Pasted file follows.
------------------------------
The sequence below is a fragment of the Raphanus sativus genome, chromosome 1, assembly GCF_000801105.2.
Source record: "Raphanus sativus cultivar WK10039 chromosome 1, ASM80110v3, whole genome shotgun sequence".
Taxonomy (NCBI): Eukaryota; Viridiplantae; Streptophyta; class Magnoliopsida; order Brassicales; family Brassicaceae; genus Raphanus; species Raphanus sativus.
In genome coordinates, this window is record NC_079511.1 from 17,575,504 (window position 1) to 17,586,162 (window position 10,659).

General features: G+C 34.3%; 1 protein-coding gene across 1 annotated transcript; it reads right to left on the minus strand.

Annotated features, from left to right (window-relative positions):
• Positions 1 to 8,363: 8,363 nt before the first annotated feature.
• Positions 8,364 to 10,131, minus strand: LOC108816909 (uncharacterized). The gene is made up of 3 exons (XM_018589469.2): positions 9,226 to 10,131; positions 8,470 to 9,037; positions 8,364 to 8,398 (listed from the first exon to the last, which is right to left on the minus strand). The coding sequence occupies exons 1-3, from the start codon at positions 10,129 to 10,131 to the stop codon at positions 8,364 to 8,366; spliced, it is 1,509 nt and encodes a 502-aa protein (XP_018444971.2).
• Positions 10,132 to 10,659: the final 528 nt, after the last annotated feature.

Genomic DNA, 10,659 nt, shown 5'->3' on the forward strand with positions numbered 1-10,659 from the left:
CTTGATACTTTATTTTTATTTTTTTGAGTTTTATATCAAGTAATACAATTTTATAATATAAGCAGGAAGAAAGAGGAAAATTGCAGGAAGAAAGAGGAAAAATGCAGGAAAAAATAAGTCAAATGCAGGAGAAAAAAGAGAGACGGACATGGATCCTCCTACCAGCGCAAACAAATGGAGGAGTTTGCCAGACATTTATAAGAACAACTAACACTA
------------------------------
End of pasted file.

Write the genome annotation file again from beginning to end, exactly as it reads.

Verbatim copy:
The sequence below is a fragment of the Raphanus sativus genome, chromosome 1, assembly GCF_000801105.2.
Source record: "Raphanus sativus cultivar WK10039 chromosome 1, ASM80110v3, whole genome shotgun sequence".
Taxonomy (NCBI): Eukaryota; Viridiplantae; Streptophyta; class Magnoliopsida; order Brassicales; family Brassicaceae; genus Raphanus; species Raphanus sativus.
In genome coordinates, this window is record NC_079511.1 from 17,575,504 (window position 1) to 17,586,162 (window position 10,659).

General features: G+C 34.3%; 1 protein-coding gene across 1 annotated transcript; it reads right to left on the minus strand.

Annotated features, from left to right (window-relative positions):
• Positions 1 to 8,363: 8,363 nt before the first annotated feature.
• Positions 8,364 to 10,131, minus strand: LOC108816909 (uncharacterized). The gene is made up of 3 exons (XM_018589469.2): positions 9,226 to 10,131; positions 8,470 to 9,037; positions 8,364 to 8,398 (listed from the first exon to the last, which is right to left on the minus strand). The coding sequence occupies exons 1-3, from the start codon at positions 10,129 to 10,131 to the stop codon at positions 8,364 to 8,366; spliced, it is 1,509 nt and encodes a 502-aa protein (XP_018444971.2).
• Positions 10,132 to 10,659: the final 528 nt, after the last annotated feature.

Genomic DNA, 10,659 nt, shown 5'->3' on the forward strand with positions numbered 1-10,659 from the left:
CTTGATACTTTATTTTTATTTTTTTGAGTTTTATATCAAGTAATACAATTTTATAATATAAGCAGGAAGAAAGAGGAAAATTGCAGGAAGAAAGAGGAAAAATGCAGGAAAAAATAAGTCAAATGCAGGAGAAAAAAGAGAGACGGACATGGATCCTCCTACCAGCGCAAACAAATGGAGGAGTTTGCCAGACATTTATAAGAACAACTAACACTA